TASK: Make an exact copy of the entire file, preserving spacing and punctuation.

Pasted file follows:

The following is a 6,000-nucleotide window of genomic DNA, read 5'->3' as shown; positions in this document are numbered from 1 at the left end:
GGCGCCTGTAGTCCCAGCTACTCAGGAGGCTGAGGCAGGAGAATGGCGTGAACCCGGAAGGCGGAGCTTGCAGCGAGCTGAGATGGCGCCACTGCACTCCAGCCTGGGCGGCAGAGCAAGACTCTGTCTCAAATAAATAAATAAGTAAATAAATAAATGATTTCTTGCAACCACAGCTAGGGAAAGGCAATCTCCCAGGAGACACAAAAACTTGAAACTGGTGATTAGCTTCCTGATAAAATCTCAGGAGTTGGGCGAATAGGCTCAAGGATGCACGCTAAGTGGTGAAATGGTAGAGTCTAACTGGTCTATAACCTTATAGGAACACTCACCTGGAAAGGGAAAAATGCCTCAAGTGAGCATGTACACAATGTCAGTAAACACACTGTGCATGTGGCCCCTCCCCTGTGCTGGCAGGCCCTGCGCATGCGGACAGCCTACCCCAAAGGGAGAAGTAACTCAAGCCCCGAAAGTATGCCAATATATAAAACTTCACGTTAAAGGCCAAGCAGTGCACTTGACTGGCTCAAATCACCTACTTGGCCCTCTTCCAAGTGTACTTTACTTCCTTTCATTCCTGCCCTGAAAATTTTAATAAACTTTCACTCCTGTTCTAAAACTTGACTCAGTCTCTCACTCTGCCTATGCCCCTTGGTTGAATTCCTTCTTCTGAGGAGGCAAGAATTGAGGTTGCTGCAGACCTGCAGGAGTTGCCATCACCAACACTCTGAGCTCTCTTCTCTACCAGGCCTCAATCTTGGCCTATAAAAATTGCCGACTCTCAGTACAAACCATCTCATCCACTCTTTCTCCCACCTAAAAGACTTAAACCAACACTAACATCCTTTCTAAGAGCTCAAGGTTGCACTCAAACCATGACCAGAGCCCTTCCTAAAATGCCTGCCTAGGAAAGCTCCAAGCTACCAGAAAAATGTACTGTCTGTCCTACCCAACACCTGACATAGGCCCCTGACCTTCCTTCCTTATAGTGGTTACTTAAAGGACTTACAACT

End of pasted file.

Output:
The following is a 6,000-nucleotide window of genomic DNA, read 5'->3' as shown; positions in this document are numbered from 1 at the left end:
GGCGCCTGTAGTCCCAGCTACTCAGGAGGCTGAGGCAGGAGAATGGCGTGAACCCGGAAGGCGGAGCTTGCAGCGAGCTGAGATGGCGCCACTGCACTCCAGCCTGGGCGGCAGAGCAAGACTCTGTCTCAAATAAATAAATAAGTAAATAAATAAATGATTTCTTGCAACCACAGCTAGGGAAAGGCAATCTCCCAGGAGACACAAAAACTTGAAACTGGTGATTAGCTTCCTGATAAAATCTCAGGAGTTGGGCGAATAGGCTCAAGGATGCACGCTAAGTGGTGAAATGGTAGAGTCTAACTGGTCTATAACCTTATAGGAACACTCACCTGGAAAGGGAAAAATGCCTCAAGTGAGCATGTACACAATGTCAGTAAACACACTGTGCATGTGGCCCCTCCCCTGTGCTGGCAGGCCCTGCGCATGCGGACAGCCTACCCCAAAGGGAGAAGTAACTCAAGCCCCGAAAGTATGCCAATATATAAAACTTCACGTTAAAGGCCAAGCAGTGCACTTGACTGGCTCAAATCACCTACTTGGCCCTCTTCCAAGTGTACTTTACTTCCTTTCATTCCTGCCCTGAAAATTTTAATAAACTTTCACTCCTGTTCTAAAACTTGACTCAGTCTCTCACTCTGCCTATGCCCCTTGGTTGAATTCCTTCTTCTGAGGAGGCAAGAATTGAGGTTGCTGCAGACCTGCAGGAGTTGCCATCACCAACACTCTGAGCTCTCTTCTCTACCAGGCCTCAATCTTGGCCTATAAAAATTGCCGACTCTCAGTACAAACCATCTCATCCACTCTTTCTCCCACCTAAAAGACTTAAACCAACACTAACATCCTTTCTAAGAGCTCAAGGTTGCACTCAAACCATGACCAGAGCCCTTCCTAAAATGCCTGCCTAGGAAAGCTCCAAGCTACCAGAAAAATGTACTGTCTGTCCTACCCAACACCTGACATAGGCCCCTGACCTTCCTTCCTTATAGTGGTTACTTAAAGGACTTACAACT